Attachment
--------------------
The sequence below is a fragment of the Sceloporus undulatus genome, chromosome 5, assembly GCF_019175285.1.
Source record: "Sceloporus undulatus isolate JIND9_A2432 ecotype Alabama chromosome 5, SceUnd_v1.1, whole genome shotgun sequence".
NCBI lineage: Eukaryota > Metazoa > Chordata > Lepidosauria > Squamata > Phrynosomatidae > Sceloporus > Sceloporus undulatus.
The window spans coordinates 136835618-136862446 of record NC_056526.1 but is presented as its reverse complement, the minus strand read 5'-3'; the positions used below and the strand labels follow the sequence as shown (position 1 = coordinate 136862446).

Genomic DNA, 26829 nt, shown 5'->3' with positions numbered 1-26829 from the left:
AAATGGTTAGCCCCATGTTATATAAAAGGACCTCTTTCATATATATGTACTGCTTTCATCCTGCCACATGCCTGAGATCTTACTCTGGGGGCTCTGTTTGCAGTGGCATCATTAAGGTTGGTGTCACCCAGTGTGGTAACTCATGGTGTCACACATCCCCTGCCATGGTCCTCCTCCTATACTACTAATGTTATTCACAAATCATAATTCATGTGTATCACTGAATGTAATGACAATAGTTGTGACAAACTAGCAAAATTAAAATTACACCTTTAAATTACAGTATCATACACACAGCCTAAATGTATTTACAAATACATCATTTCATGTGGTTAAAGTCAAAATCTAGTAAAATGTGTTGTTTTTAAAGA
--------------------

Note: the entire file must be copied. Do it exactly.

The sequence below is a fragment of the Sceloporus undulatus genome, chromosome 5, assembly GCF_019175285.1.
Source record: "Sceloporus undulatus isolate JIND9_A2432 ecotype Alabama chromosome 5, SceUnd_v1.1, whole genome shotgun sequence".
NCBI lineage: Eukaryota > Metazoa > Chordata > Lepidosauria > Squamata > Phrynosomatidae > Sceloporus > Sceloporus undulatus.
The window spans coordinates 136835618-136862446 of record NC_056526.1 but is presented as its reverse complement, the minus strand read 5'-3'; the positions used below and the strand labels follow the sequence as shown (position 1 = coordinate 136862446).

Genomic DNA, 26829 nt, shown 5'->3' with positions numbered 1-26829 from the left:
AAATGGTTAGCCCCATGTTATATAAAAGGACCTCTTTCATATATATGTACTGCTTTCATCCTGCCACATGCCTGAGATCTTACTCTGGGGGCTCTGTTTGCAGTGGCATCATTAAGGTTGGTGTCACCCAGTGTGGTAACTCATGGTGTCACACATCCCCTGCCATGGTCCTCCTCCTATACTACTAATGTTATTCACAAATCATAATTCATGTGTATCACTGAATGTAATGACAATAGTTGTGACAAACTAGCAAAATTAAAATTACACCTTTAAATTACAGTATCATACACACAGCCTAAATGTATTTACAAATACATCATTTCATGTGGTTAAAGTCAAAATCTAGTAAAATGTGTTGTTTTTAAAGA